It's been an interesting week. On February 19, the brand new FeedJournal Reader service launched and created a small buzz, boosting my daily unique visitor count to 10,000. Seven days later the traffic is still up there, and I thought it's a good time to do a retrospective to see which lessons could be learned form this experience.
What I did to promote the release:
- Sent a press release with pr.com.
- Submitted suggestions to major Web 2.0 blogs and media.
- Notified 30 powerful sneezers.
- Blogged about it
Before the release I always imagined the press release would be my strongest card for generating buzz. I figured print media should be interested in a technological innovation related to their field. As far as I know, the press release was only picked up by one source (online) plus Google News, so that was a big disappointment. I suspect pr.com might not be the best service for publishing press releases. I chose them because I knew Google News would pick it up, and I thought that would be worth something. Next time, I'll go with another service.
More encouraging was that Download Squad picked up the news extremely quickly. I had been unsuccessfully pummeling them with suggestions to mention FeedJournal Publisher back when that was released. No doubt that Reader is sexier than Publisher, so I don't blame them. Lifehacker followed suit, being tipped off by Download Squad, and suddenly all the traffic I ever dreamt of was coming my way. gHacks were also quick to post a review of the Reader service, and from those 3 sources the news rippled through the blogosphere.
Unfortunately my hosting provider couldn't handle the traffic! It was painfully clear to me from looking at my inbox that anyone who visited the site ran into server errors. Bad...very bad! What should I do? It was late and my head was spinning. I made a calculated guess that it must be the newly enabled image support that was the culprit. Fortunately I had a readily available switch for it, and I hit it. The service seemed to be back in action. Some hours later, I posted a short message on my blog about the scaling issues and the temporary image disabling (re-enabled by now). Unfortunately many of the comments on the big blogs originate from the time when the site was experiencing problems.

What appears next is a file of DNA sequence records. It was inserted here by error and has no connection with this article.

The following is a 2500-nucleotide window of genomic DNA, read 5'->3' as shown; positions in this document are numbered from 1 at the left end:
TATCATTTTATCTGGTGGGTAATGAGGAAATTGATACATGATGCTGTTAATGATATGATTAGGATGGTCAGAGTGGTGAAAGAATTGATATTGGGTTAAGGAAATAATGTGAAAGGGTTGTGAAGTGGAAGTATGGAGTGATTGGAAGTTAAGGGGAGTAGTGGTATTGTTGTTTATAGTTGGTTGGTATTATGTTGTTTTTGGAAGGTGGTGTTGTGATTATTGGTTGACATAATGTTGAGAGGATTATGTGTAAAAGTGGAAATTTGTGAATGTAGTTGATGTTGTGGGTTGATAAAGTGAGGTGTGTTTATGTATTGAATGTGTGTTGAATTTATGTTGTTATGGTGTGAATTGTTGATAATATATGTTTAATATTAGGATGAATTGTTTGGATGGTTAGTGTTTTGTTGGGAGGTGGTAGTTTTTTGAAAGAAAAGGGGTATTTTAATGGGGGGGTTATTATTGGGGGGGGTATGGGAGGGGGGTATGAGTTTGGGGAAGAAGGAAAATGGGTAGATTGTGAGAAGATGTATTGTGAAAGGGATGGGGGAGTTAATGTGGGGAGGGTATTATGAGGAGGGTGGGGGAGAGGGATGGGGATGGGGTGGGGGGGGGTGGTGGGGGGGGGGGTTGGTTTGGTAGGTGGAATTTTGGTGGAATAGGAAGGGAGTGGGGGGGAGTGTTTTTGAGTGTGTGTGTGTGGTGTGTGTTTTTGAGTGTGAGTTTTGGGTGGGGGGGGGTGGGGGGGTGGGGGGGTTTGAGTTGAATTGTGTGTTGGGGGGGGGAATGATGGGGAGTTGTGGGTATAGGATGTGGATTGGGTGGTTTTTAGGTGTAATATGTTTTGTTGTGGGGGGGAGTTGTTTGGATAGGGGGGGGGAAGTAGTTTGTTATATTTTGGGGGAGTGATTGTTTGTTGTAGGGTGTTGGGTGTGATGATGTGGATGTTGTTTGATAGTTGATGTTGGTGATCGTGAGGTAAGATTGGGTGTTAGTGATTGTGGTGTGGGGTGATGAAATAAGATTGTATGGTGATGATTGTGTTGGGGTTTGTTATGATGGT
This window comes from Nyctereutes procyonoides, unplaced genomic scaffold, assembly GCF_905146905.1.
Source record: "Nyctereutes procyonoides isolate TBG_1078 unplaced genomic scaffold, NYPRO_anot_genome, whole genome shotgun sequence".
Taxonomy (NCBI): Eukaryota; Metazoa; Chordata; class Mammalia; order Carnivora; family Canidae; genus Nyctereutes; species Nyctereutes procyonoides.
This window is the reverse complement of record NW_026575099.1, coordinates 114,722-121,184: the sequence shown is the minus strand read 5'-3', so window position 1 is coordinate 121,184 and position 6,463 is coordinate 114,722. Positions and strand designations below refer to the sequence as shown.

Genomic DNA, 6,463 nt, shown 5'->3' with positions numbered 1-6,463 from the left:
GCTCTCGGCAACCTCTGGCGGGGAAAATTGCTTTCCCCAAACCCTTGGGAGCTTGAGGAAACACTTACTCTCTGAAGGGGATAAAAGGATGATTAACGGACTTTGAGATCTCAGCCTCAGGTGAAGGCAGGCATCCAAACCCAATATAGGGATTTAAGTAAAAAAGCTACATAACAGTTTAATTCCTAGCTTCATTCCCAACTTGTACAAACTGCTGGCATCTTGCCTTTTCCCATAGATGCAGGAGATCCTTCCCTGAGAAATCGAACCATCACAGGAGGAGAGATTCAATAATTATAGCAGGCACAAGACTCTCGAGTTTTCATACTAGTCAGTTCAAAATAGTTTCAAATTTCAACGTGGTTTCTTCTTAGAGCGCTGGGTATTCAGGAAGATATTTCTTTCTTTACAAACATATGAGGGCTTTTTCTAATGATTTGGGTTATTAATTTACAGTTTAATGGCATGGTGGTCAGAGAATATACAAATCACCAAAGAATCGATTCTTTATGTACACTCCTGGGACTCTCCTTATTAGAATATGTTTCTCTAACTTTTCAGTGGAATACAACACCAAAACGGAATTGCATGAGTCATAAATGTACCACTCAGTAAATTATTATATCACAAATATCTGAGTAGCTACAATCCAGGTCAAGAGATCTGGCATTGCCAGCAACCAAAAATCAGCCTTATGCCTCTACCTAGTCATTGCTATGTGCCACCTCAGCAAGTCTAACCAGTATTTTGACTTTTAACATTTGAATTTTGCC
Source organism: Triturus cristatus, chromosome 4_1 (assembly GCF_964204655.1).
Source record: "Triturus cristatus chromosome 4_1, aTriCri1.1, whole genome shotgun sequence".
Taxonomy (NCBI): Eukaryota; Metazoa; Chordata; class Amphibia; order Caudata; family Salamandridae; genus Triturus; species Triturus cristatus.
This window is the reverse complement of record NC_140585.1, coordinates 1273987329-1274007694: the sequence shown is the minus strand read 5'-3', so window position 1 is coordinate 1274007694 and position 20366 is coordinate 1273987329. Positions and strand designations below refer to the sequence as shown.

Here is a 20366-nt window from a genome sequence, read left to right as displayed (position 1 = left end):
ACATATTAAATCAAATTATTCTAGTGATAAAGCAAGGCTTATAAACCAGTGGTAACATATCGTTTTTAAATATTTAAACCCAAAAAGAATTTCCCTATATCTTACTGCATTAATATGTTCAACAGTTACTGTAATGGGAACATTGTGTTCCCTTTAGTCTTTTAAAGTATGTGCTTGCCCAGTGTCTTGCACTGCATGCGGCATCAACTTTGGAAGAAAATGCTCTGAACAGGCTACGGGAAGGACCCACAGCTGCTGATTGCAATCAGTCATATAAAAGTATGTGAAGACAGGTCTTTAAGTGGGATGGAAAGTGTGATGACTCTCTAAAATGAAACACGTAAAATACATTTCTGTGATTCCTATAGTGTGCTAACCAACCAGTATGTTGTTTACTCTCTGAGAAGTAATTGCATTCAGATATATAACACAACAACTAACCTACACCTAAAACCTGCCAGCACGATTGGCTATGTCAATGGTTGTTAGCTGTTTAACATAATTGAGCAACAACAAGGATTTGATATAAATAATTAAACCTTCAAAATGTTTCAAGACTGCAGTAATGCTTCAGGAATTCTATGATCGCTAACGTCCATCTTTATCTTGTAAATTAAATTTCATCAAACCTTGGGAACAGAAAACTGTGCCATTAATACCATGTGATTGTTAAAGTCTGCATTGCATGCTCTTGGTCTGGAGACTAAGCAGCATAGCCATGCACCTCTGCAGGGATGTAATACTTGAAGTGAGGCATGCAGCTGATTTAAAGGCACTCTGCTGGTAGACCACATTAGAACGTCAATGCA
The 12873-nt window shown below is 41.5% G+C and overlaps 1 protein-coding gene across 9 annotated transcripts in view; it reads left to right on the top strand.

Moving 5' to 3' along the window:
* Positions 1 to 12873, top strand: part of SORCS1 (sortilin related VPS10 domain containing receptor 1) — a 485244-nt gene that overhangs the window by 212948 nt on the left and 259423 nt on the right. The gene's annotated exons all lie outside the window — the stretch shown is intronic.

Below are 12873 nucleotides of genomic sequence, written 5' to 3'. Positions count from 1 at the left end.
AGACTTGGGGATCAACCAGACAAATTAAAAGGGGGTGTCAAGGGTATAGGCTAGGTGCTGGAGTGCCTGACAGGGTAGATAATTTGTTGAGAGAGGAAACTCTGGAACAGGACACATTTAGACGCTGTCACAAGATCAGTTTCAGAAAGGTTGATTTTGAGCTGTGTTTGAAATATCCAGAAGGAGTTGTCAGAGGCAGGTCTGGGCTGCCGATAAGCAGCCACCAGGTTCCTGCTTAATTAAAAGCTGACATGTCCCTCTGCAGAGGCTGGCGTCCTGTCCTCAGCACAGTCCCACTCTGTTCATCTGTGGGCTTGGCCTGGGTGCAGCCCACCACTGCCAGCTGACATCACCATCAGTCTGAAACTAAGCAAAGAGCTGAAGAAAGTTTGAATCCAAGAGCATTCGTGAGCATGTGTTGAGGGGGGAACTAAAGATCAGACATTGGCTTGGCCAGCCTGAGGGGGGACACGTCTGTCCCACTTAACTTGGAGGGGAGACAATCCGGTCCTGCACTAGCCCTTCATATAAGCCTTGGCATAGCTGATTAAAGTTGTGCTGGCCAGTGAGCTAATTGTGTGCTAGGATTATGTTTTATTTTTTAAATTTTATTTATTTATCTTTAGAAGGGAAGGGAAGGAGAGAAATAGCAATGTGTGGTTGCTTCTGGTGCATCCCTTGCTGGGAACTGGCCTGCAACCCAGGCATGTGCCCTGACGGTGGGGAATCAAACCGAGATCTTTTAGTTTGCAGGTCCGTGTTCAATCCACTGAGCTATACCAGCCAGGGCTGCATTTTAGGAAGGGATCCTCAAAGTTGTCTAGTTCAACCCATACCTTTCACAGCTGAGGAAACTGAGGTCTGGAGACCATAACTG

I was surprised to see the number of blogs simply regurgitating the initial announcement from the big blogs. These "posters" don't offer anything original, and I am not talking about link posts here. Perhaps it is some rogue SEO technique used to score incoming links; no matter what's the reason, it smells fishy.
It has been fantastic to get loads of e-mails with feedback, comments, praise, feature requests, bug reports, you name it. I am pushing all of that into my to do-list. The reception of the service has been great, more positive than I had dreamed of. Generally people either love it or think it's silly - but many many people think it is innovative enough to try it out or even more importantly, mention it in online discussions.
In summary, you can't say but that the release has been a success, by measuring the number of users. I should have prepared better for scaling issues, but with a little bit of luck I managed to solve it in a satisfactory manner. Now it's time to look forward and to deal with the items in the to do-list!